In mathematics, Gödel’s Theorem says that no complex, axiomatic system can be both consistent and complete. What I am proposing is something similar for social science. Although there are some habits of highly successful people that can be identified and copied, there are not enough of them for each of us to become highly successful ourselves through copycat behavior alone.

I think I will call this Goodman’s Nonreplicability Theorem.

In health care, it’s already been borne out.

Scholars associated with the Brookings Institution identified 10 of the best hospital regions in the country and then tried to identify common characteristics that could be replicated. There were almost none. Some regions had doctors on staff. Others paid fee-for-service. Some had electronic medical records. Others did not.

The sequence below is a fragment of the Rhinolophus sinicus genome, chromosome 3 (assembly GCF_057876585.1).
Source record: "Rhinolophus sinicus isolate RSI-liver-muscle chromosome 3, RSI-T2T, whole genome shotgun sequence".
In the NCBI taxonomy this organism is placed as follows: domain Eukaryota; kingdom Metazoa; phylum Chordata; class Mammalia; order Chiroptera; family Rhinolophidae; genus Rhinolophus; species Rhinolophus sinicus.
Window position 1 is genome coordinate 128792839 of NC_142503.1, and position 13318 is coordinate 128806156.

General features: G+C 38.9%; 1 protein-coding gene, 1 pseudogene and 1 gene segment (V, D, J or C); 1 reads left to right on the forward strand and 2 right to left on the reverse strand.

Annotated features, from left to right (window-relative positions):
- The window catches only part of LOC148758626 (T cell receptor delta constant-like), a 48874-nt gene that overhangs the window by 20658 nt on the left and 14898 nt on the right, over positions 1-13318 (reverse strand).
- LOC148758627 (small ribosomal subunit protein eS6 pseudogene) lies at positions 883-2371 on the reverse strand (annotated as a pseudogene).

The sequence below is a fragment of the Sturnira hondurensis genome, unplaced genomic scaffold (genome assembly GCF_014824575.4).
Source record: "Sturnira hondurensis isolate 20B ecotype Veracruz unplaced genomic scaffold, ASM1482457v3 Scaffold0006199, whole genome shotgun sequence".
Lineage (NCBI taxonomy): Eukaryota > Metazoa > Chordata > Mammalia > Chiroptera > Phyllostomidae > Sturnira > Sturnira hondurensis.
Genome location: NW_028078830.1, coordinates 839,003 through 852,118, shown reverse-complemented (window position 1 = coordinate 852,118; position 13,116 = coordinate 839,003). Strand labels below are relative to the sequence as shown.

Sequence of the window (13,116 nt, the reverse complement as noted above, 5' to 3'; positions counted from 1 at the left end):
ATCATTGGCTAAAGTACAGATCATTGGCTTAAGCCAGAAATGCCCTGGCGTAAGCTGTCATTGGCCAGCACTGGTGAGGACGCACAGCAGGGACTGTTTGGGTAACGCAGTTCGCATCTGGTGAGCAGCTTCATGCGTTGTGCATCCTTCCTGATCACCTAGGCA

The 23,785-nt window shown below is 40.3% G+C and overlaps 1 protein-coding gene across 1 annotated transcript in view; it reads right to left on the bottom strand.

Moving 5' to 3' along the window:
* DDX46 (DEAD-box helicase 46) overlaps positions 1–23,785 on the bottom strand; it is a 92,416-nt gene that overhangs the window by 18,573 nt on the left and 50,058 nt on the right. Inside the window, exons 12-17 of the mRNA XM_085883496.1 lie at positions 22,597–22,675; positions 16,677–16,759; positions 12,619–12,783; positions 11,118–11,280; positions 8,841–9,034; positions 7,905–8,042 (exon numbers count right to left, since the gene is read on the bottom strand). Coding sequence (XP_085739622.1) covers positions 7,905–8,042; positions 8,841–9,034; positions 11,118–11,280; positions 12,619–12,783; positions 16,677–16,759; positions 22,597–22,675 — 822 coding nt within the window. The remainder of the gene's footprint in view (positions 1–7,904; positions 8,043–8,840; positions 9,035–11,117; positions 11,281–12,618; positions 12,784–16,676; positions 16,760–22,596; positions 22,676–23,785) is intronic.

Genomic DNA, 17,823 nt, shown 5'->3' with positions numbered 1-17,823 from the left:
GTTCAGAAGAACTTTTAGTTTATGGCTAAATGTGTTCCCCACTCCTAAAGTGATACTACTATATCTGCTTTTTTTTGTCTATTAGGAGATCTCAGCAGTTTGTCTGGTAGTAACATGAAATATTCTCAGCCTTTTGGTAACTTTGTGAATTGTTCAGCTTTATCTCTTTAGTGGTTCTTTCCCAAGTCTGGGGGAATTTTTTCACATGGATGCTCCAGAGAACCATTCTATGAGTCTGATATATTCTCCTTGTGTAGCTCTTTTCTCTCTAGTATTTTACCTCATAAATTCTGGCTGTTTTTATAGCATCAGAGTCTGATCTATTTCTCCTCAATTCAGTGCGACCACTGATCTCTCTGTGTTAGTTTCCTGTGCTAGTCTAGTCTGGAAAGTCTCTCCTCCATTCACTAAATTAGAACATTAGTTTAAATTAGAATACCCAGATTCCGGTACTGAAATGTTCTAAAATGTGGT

separate study of physicians’ practices found much the same thing. There were simply not enough objective characteristics that the practices had in common to allow an independent party to set up a successful practice by copycat alone.

By the way, this is not bad news. It is good news. How much fun would life be if we all went around copying what we read in a book?

John C. Goodman, PhD, is president and CEO of the National Center for Policy Analysis. He is also the Kellye Wright Fellow in health care. His Health Policy Blog is considered among the top conservative health care blogs where health care problems are discussed by top health policy experts from all sides of the political spectrum.

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  1. Wow! This post is over two weeks old and I’m just getting to it. To much stuff on Google Reader, I guess…

    “Can Everyone Become a Billionaire?”